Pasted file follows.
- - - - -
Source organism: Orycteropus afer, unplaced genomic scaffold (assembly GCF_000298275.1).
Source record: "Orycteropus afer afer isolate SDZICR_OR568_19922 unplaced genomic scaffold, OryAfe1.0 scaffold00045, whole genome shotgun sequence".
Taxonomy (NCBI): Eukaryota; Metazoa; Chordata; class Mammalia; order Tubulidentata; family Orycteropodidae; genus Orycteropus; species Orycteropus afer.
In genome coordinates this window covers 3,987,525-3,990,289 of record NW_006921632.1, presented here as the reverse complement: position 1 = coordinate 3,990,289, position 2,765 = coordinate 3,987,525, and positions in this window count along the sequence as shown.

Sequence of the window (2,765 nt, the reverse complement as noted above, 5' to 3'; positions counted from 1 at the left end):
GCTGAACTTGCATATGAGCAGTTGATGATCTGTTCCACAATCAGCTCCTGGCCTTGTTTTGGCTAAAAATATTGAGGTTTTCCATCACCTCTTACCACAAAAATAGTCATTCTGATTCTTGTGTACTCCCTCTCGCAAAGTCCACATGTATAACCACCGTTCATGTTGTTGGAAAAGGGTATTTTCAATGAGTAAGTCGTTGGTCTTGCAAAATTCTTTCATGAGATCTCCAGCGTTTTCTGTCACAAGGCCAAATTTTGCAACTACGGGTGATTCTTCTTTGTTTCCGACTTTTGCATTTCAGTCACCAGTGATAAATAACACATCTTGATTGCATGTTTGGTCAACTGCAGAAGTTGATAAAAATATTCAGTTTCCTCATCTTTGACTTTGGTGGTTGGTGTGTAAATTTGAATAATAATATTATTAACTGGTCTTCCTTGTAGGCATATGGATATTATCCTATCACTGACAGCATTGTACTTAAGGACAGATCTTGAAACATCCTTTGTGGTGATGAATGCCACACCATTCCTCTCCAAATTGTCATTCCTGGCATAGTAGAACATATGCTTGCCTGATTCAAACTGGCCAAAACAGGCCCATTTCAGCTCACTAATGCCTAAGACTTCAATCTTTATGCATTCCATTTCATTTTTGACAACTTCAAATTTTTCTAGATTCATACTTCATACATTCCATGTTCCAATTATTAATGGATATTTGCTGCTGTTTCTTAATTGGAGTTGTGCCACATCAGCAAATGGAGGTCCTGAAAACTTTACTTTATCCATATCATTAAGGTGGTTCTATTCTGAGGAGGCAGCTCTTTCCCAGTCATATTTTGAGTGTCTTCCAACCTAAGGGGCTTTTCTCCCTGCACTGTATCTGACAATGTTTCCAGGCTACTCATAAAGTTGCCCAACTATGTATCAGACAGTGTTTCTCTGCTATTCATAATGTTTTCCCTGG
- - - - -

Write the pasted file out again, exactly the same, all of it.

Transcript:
Source organism: Orycteropus afer, unplaced genomic scaffold (assembly GCF_000298275.1).
Source record: "Orycteropus afer afer isolate SDZICR_OR568_19922 unplaced genomic scaffold, OryAfe1.0 scaffold00045, whole genome shotgun sequence".
Taxonomy (NCBI): Eukaryota; Metazoa; Chordata; class Mammalia; order Tubulidentata; family Orycteropodidae; genus Orycteropus; species Orycteropus afer.
In genome coordinates this window covers 3,987,525-3,990,289 of record NW_006921632.1, presented here as the reverse complement: position 1 = coordinate 3,990,289, position 2,765 = coordinate 3,987,525, and positions in this window count along the sequence as shown.

Sequence of the window (2,765 nt, the reverse complement as noted above, 5' to 3'; positions counted from 1 at the left end):
GCTGAACTTGCATATGAGCAGTTGATGATCTGTTCCACAATCAGCTCCTGGCCTTGTTTTGGCTAAAAATATTGAGGTTTTCCATCACCTCTTACCACAAAAATAGTCATTCTGATTCTTGTGTACTCCCTCTCGCAAAGTCCACATGTATAACCACCGTTCATGTTGTTGGAAAAGGGTATTTTCAATGAGTAAGTCGTTGGTCTTGCAAAATTCTTTCATGAGATCTCCAGCGTTTTCTGTCACAAGGCCAAATTTTGCAACTACGGGTGATTCTTCTTTGTTTCCGACTTTTGCATTTCAGTCACCAGTGATAAATAACACATCTTGATTGCATGTTTGGTCAACTGCAGAAGTTGATAAAAATATTCAGTTTCCTCATCTTTGACTTTGGTGGTTGGTGTGTAAATTTGAATAATAATATTATTAACTGGTCTTCCTTGTAGGCATATGGATATTATCCTATCACTGACAGCATTGTACTTAAGGACAGATCTTGAAACATCCTTTGTGGTGATGAATGCCACACCATTCCTCTCCAAATTGTCATTCCTGGCATAGTAGAACATATGCTTGCCTGATTCAAACTGGCCAAAACAGGCCCATTTCAGCTCACTAATGCCTAAGACTTCAATCTTTATGCATTCCATTTCATTTTTGACAACTTCAAATTTTTCTAGATTCATACTTCATACATTCCATGTTCCAATTATTAATGGATATTTGCTGCTGTTTCTTAATTGGAGTTGTGCCACATCAGCAAATGGAGGTCCTGAAAACTTTACTTTATCCATATCATTAAGGTGGTTCTATTCTGAGGAGGCAGCTCTTTCCCAGTCATATTTTGAGTGTCTTCCAACCTAAGGGGCTTTTCTCCCTGCACTGTATCTGACAATGTTTCCAGGCTACTCATAAAGTTGCCCAACTATGTATCAGACAGTGTTTCTCTGCTATTCATAATGTTTTCCCTGG